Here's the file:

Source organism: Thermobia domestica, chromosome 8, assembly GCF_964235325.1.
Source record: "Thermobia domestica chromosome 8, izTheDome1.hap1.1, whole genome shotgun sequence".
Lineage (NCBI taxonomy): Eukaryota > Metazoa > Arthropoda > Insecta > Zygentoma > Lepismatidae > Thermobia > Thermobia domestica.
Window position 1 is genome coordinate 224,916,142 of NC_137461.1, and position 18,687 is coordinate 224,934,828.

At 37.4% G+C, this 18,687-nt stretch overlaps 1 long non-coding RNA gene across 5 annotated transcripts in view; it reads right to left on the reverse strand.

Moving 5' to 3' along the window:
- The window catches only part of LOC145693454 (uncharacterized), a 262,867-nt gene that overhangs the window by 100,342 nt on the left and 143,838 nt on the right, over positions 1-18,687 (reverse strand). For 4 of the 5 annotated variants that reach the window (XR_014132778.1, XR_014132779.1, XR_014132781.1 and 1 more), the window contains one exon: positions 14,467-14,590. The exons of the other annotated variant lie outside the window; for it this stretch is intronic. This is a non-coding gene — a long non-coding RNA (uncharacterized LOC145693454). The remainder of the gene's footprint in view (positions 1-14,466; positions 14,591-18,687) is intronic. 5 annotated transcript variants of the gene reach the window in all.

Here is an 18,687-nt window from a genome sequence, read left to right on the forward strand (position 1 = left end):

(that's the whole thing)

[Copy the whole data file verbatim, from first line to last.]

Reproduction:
Source organism: Thermobia domestica, chromosome 8, assembly GCF_964235325.1.
Source record: "Thermobia domestica chromosome 8, izTheDome1.hap1.1, whole genome shotgun sequence".
Lineage (NCBI taxonomy): Eukaryota > Metazoa > Arthropoda > Insecta > Zygentoma > Lepismatidae > Thermobia > Thermobia domestica.
Window position 1 is genome coordinate 224,916,142 of NC_137461.1, and position 18,687 is coordinate 224,934,828.

At 37.4% G+C, this 18,687-nt stretch overlaps 1 long non-coding RNA gene across 5 annotated transcripts in view; it reads right to left on the reverse strand.

Moving 5' to 3' along the window:
- The window catches only part of LOC145693454 (uncharacterized), a 262,867-nt gene that overhangs the window by 100,342 nt on the left and 143,838 nt on the right, over positions 1-18,687 (reverse strand). For 4 of the 5 annotated variants that reach the window (XR_014132778.1, XR_014132779.1, XR_014132781.1 and 1 more), the window contains one exon: positions 14,467-14,590. The exons of the other annotated variant lie outside the window; for it this stretch is intronic. This is a non-coding gene — a long non-coding RNA (uncharacterized LOC145693454). The remainder of the gene's footprint in view (positions 1-14,466; positions 14,591-18,687) is intronic. 5 annotated transcript variants of the gene reach the window in all.

Here is an 18,687-nt window from a genome sequence, read left to right on the forward strand (position 1 = left end):